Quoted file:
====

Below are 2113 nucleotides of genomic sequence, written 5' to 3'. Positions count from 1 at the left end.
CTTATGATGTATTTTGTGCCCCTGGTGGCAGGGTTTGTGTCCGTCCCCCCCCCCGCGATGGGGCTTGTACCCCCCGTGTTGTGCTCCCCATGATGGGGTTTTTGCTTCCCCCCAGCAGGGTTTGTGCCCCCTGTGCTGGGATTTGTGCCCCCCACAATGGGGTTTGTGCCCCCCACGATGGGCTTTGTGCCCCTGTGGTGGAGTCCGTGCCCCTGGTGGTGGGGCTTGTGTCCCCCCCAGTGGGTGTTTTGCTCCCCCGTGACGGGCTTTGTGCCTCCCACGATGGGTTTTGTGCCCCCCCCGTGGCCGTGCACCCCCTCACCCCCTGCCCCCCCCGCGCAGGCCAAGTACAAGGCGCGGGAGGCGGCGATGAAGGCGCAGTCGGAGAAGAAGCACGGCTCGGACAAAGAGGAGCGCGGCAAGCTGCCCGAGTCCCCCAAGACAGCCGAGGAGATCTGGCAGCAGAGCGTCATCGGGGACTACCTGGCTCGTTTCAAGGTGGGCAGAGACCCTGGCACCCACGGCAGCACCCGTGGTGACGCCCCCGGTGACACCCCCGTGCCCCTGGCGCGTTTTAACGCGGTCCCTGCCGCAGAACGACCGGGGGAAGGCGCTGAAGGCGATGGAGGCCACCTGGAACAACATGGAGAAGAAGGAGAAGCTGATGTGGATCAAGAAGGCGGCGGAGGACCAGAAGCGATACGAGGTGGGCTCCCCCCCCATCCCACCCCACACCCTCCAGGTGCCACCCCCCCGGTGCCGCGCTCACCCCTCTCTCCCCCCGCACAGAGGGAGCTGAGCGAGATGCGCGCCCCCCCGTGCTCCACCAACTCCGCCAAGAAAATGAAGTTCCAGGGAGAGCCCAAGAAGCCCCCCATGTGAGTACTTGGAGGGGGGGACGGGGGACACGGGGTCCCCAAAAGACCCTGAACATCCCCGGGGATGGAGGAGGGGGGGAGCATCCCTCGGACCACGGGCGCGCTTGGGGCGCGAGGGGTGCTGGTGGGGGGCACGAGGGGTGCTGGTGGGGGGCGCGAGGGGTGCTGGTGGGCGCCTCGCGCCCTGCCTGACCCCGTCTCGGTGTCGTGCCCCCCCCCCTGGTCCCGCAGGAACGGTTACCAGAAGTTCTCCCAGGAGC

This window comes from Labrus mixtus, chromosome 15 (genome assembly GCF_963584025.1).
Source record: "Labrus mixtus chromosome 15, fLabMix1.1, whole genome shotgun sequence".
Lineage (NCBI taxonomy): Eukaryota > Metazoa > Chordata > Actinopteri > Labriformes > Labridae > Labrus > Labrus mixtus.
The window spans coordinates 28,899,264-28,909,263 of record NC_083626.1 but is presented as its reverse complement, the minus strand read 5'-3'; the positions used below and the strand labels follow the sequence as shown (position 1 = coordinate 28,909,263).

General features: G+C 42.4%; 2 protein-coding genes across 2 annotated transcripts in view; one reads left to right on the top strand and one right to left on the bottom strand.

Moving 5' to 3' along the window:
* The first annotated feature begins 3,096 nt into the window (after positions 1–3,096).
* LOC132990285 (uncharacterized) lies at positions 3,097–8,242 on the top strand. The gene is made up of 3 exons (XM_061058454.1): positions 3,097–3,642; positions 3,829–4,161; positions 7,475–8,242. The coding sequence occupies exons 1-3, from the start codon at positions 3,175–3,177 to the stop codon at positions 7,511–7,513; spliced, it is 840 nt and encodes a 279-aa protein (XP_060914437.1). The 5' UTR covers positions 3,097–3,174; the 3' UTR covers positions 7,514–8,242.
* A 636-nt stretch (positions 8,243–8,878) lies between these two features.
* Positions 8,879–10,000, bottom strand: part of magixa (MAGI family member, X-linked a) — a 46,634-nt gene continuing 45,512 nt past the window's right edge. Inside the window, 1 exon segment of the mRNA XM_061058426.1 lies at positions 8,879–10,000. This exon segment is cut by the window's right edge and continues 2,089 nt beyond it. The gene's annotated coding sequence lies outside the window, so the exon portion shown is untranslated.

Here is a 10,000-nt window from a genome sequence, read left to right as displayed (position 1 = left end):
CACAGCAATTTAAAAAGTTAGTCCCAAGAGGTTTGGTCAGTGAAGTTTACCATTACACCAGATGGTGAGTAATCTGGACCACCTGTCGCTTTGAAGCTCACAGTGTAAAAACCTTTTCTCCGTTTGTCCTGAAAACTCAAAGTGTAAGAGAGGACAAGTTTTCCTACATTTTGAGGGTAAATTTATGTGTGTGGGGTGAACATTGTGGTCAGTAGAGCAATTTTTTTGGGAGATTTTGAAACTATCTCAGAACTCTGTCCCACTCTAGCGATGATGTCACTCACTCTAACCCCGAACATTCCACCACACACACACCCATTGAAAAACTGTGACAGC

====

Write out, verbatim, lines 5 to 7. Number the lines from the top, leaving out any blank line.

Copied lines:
Lineage (NCBI taxonomy): Eukaryota > Metazoa > Chordata > Actinopteri > Labriformes > Labridae > Labrus > Labrus mixtus.
The window spans coordinates 28,899,264-28,909,263 of record NC_083626.1 but is presented as its reverse complement, the minus strand read 5'-3'; the positions used below and the strand labels follow the sequence as shown (position 1 = coordinate 28,909,263).

General features: G+C 42.4%; 2 protein-coding genes across 2 annotated transcripts in view; one reads left to right on the top strand and one right to left on the bottom strand.